Nearly 170s swords dated between 800 to 1,000 A.D. have been found. The swords, named Ulfberhts, were extremely strong and useful in intense Viking battles. The technology used to make these swords had not been invented yet. In fact, the technology wouldn't even be touchable for another 800 years.
All of the swords are inscribed with Ulfberht. Researchers believe that this is how made the swords. Blacksmith Richard Furrer of Wisconsin said that making the swords is difficult even by today's standards, so the fact that an ancient Viking could achieve this is incredible.
During crafting, the tiniest flaw would render it completely useless. All of these swords had been made perfectly and have obviously survived tons of battles. So, how did these even come to be?
Researchers have said that the manufacturing process is intense to craft a sword this well. Iron ore must be heated to 3,000 degrees Fahrenheit in order to liquefy it. The blacksmith will be able to remove the impurities by mixing carbon into the iron to make it stronger. Since medieval technology could not heat ore to that temperature, the carbon was pounded (by hand) painstakingly into the sword.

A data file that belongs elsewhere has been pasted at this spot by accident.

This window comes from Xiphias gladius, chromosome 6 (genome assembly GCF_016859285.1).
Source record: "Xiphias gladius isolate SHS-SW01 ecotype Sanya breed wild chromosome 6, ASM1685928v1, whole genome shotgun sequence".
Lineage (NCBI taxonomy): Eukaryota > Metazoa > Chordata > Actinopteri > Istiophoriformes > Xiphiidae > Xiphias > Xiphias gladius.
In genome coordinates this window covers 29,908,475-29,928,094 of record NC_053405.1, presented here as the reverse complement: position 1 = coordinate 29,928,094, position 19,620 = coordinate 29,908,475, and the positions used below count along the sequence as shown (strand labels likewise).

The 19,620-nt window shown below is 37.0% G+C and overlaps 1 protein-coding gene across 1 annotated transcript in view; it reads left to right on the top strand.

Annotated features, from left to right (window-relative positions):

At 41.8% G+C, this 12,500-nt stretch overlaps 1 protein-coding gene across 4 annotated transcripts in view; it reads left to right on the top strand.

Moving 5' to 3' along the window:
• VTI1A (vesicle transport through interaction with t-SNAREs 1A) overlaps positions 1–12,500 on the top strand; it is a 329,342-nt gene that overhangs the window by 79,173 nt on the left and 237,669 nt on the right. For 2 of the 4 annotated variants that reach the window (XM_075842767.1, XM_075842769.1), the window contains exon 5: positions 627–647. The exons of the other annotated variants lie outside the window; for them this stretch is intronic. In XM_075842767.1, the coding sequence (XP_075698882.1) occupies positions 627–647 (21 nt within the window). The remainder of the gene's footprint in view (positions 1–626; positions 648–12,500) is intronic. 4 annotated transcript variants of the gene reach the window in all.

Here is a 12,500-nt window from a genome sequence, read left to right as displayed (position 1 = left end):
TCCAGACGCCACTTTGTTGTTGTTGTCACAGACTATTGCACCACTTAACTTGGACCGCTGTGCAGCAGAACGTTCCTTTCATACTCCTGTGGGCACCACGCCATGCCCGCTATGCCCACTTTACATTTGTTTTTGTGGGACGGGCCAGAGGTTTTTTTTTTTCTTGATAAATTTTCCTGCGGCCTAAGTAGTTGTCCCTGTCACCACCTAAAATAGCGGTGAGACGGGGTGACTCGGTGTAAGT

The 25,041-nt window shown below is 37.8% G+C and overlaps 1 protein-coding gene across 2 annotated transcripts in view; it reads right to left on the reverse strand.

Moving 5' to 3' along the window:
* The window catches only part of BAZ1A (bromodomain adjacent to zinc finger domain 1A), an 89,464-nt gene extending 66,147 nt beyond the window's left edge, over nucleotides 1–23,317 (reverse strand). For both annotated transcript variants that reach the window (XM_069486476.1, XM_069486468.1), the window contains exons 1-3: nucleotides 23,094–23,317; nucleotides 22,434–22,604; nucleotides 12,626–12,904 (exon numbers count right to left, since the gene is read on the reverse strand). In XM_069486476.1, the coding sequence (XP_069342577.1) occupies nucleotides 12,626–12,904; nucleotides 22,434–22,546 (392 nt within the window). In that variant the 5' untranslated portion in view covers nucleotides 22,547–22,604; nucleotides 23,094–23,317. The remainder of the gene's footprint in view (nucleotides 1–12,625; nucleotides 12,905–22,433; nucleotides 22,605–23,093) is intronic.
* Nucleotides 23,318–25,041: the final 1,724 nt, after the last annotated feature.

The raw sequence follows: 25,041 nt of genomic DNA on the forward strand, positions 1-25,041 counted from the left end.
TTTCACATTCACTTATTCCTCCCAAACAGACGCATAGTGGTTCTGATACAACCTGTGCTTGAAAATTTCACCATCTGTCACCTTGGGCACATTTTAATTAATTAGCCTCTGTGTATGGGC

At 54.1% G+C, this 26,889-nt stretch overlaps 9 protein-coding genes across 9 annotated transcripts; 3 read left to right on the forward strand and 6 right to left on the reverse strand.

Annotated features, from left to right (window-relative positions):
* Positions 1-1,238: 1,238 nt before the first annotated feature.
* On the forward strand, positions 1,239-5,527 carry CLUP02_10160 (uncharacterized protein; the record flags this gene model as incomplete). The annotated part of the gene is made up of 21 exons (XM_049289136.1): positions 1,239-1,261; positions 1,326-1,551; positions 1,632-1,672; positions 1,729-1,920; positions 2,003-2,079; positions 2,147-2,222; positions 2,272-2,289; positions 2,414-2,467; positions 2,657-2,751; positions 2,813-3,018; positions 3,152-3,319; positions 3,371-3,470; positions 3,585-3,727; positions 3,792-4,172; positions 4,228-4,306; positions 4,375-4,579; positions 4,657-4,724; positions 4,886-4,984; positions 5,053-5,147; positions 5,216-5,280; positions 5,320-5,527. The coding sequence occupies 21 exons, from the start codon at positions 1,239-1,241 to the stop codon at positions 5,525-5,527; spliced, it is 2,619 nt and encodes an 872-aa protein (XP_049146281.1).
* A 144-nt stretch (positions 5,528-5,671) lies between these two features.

Either these Viking blacksmiths were extremely strong and endurant, or they had some other technology that we don't know about. There's always the possibility of time travel, of course.
It's hard to tell just how these ancient Viking blacksmiths made these swords without the future technology. There is no other evidence of advanced blacksmithing back when these were forged.